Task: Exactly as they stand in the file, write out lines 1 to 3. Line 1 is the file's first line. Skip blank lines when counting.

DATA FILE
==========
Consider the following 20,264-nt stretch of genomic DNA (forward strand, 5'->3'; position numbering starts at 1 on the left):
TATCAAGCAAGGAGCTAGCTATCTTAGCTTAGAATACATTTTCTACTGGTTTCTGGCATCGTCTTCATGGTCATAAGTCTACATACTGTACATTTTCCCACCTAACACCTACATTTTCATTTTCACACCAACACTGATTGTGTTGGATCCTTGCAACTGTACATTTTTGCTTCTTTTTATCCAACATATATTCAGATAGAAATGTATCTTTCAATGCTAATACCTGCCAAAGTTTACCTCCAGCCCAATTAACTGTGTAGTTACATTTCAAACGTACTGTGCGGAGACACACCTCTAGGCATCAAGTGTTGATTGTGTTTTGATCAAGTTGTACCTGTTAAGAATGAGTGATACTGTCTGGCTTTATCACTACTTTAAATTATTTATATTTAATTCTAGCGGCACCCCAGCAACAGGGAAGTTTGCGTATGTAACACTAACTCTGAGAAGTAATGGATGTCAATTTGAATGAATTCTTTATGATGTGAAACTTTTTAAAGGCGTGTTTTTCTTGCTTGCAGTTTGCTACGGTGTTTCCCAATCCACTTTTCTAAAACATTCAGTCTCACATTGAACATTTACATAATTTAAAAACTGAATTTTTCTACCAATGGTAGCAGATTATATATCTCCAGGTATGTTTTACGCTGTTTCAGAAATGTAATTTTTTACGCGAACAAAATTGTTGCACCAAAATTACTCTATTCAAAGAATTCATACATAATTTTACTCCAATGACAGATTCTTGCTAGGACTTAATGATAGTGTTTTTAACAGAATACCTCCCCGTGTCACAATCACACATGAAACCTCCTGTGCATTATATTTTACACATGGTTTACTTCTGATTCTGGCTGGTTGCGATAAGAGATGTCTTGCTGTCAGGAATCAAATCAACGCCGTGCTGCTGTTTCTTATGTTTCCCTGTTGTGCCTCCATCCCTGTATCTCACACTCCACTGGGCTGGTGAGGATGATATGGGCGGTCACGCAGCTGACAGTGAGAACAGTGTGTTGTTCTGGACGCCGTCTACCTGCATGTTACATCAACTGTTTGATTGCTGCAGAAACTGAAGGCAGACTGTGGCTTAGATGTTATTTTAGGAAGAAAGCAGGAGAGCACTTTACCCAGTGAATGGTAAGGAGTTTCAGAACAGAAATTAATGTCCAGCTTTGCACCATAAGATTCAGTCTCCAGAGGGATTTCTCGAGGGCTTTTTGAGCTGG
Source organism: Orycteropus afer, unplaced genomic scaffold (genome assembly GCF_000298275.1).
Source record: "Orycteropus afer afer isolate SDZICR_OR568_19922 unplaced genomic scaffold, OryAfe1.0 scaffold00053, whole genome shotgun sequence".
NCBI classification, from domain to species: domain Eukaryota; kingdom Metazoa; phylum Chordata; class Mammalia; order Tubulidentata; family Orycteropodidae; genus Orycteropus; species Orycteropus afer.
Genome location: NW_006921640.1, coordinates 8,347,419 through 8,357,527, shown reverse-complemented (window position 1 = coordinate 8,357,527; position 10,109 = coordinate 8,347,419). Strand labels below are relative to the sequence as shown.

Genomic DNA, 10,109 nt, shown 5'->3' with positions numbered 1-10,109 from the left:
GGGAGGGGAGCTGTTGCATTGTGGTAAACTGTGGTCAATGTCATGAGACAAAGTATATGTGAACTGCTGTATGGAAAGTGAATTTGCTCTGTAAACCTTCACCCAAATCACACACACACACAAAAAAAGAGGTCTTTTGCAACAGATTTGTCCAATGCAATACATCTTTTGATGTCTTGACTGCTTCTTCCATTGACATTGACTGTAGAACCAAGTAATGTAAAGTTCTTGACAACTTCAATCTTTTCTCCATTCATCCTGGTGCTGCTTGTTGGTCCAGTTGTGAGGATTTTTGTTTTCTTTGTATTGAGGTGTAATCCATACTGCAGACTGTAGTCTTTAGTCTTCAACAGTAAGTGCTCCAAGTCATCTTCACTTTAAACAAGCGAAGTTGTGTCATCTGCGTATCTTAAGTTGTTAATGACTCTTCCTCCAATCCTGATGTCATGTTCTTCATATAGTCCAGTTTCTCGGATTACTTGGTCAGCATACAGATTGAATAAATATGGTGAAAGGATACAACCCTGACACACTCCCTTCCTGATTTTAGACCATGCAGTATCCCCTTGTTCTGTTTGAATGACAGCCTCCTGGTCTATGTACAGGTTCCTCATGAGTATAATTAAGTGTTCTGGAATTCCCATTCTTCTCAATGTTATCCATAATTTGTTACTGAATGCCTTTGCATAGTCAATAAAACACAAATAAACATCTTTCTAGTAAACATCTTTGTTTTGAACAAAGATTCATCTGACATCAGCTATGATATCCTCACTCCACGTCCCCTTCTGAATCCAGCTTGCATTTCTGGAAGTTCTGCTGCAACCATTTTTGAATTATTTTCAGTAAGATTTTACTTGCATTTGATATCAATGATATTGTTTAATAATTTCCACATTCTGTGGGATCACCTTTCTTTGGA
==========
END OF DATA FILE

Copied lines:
Consider the following 20,264-nt stretch of genomic DNA (forward strand, 5'->3'; position numbering starts at 1 on the left):
TATCAAGCAAGGAGCTAGCTATCTTAGCTTAGAATACATTTTCTACTGGTTTCTGGCATCGTCTTCATGGTCATAAGTCTACATACTGTACATTTTCCCACCTAACACCTACATTTTCATTTTCACACCAACACTGATTGTGTTGGATCCTTGCAACTGTACATTTTTGCTTCTTTTTATCCAACATATATTCAGATAGAAATGTATCTTTCAATGCTAATACCTGCCAAAGTTTACCTCCAGCCCAATTAACTGTGTAGTTACATTTCAAACGTACTGTGCGGAGACACACCTCTAGGCATCAAGTGTTGATTGTGTTTTGATCAAGTTGTACCTGTTAAGAATGAGTGATACTGTCTGGCTTTATCACTACTTTAAATTATTTATATTTAATTCTAGCGGCACCCCAGCAACAGGGAAGTTTGCGTATGTAACACTAACTCTGAGAAGTAATGGATGTCAATTTGAATGAATTCTTTATGATGTGAAACTTTTTAAAGGCGTGTTTTTCTTGCTTGCAGTTTGCTACGGTGTTTCCCAATCCACTTTTCTAAAACATTCAGTCTCACATTGAACATTTACATAATTTAAAAACTGAATTTTTCTACCAATGGTAGCAGATTATATATCTCCAGGTATGTTTTACGCTGTTTCAGAAATGTAATTTTTTACGCGAACAAAATTGTTGCACCAAAATTACTCTATTCAAAGAATTCATACATAATTTTACTCCAATGACAGATTCTTGCTAGGACTTAATGATAGTGTTTTTAACAGAATACCTCCCCGTGTCACAATCACACATGAAACCTCCTGTGCATTATATTTTACACATGGTTTACTTCTGATTCTGGCTGGTTGCGATAAGAGATGTCTTGCTGTCAGGAATCAAATCAACGCCGTGCTGCTGTTTCTTATGTTTCCCTGTTGTGCCTCCATCCCTGTATCTCACACTCCACTGGGCTGGTGAGGATGATATGGGCGGTCACGCAGCTGACAGTGAGAACAGTGTGTTGTTCTGGACGCCGTCTACCTGCATGTTACATCAACTGTTTGATTGCTGCAGAAACTGAAGGCAGACTGTGGCTTAGATGTTATTTTAGGAAGAAAGCAGGAGAGCACTTTACCCAGTGAATGGTAAGGAGTTTCAGAACAGAAATTAATGTCCAGCTTTGCACCATAAGATTCAGTCTCCAGAGGGATTTCTCGAGGGCTTTTTGAGCTGG
Source organism: Orycteropus afer, unplaced genomic scaffold (genome assembly GCF_000298275.1).